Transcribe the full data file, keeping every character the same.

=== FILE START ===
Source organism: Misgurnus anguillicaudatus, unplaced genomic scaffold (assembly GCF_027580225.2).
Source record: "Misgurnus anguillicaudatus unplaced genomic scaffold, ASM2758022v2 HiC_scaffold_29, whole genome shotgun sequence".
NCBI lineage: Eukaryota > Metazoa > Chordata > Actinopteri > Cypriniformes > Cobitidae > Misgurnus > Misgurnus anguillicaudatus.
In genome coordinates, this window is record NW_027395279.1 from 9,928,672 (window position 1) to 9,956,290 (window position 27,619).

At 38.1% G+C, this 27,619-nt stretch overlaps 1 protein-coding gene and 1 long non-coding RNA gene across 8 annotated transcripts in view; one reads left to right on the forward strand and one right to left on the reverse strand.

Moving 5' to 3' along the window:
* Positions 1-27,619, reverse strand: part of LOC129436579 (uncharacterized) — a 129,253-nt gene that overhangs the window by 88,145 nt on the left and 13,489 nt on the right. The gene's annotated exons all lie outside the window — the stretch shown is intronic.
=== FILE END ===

Source organism: Misgurnus anguillicaudatus, unplaced genomic scaffold (assembly GCF_027580225.2).
Source record: "Misgurnus anguillicaudatus unplaced genomic scaffold, ASM2758022v2 HiC_scaffold_29, whole genome shotgun sequence".
NCBI lineage: Eukaryota > Metazoa > Chordata > Actinopteri > Cypriniformes > Cobitidae > Misgurnus > Misgurnus anguillicaudatus.
In genome coordinates, this window is record NW_027395279.1 from 9,928,672 (window position 1) to 9,956,290 (window position 27,619).

At 38.1% G+C, this 27,619-nt stretch overlaps 1 protein-coding gene and 1 long non-coding RNA gene across 8 annotated transcripts in view; one reads left to right on the forward strand and one right to left on the reverse strand.

Moving 5' to 3' along the window:
* Positions 1-27,619, reverse strand: part of LOC129436579 (uncharacterized) — a 129,253-nt gene that overhangs the window by 88,145 nt on the left and 13,489 nt on the right. The gene's annotated exons all lie outside the window — the stretch shown is intronic.